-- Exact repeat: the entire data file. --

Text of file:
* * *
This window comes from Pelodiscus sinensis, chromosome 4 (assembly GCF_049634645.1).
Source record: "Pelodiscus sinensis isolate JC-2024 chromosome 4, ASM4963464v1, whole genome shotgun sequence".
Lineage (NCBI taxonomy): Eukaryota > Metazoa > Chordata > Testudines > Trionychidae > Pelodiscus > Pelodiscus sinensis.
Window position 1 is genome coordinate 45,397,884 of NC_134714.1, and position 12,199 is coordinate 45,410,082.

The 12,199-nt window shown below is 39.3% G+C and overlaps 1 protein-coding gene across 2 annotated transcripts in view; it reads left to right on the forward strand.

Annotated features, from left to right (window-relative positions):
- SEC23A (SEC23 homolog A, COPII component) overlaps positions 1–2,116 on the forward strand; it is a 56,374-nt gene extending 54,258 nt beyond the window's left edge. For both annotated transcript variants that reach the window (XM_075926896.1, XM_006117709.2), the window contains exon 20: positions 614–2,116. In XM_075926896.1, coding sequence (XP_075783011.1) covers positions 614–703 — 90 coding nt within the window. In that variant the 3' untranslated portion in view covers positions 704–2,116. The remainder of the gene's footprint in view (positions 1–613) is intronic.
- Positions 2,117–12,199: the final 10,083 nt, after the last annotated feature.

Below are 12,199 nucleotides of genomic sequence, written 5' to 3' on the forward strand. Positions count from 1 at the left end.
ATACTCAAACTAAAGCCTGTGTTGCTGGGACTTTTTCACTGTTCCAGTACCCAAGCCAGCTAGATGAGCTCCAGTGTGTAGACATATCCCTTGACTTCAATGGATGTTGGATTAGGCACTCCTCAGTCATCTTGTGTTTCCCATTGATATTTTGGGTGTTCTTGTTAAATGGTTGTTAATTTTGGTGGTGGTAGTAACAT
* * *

This window comes from Pelodiscus sinensis, chromosome 4 (assembly GCF_049634645.1).
Source record: "Pelodiscus sinensis isolate JC-2024 chromosome 4, ASM4963464v1, whole genome shotgun sequence".
Lineage (NCBI taxonomy): Eukaryota > Metazoa > Chordata > Testudines > Trionychidae > Pelodiscus > Pelodiscus sinensis.
Window position 1 is genome coordinate 45,397,884 of NC_134714.1, and position 12,199 is coordinate 45,410,082.

The 12,199-nt window shown below is 39.3% G+C and overlaps 1 protein-coding gene across 2 annotated transcripts in view; it reads left to right on the forward strand.

Annotated features, from left to right (window-relative positions):
- SEC23A (SEC23 homolog A, COPII component) overlaps positions 1–2,116 on the forward strand; it is a 56,374-nt gene extending 54,258 nt beyond the window's left edge. For both annotated transcript variants that reach the window (XM_075926896.1, XM_006117709.2), the window contains exon 20: positions 614–2,116. In XM_075926896.1, coding sequence (XP_075783011.1) covers positions 614–703 — 90 coding nt within the window. In that variant the 3' untranslated portion in view covers positions 704–2,116. The remainder of the gene's footprint in view (positions 1–613) is intronic.
- Positions 2,117–12,199: the final 10,083 nt, after the last annotated feature.

Below are 12,199 nucleotides of genomic sequence, written 5' to 3' on the forward strand. Positions count from 1 at the left end.
ATACTCAAACTAAAGCCTGTGTTGCTGGGACTTTTTCACTGTTCCAGTACCCAAGCCAGCTAGATGAGCTCCAGTGTGTAGACATATCCCTTGACTTCAATGGATGTTGGATTAGGCACTCCTCAGTCATCTTGTGTTTCCCATTGATATTTTGGGTGTTCTTGTTAAATGGTTGTTAATTTTGGTGGTGGTAGTAACAT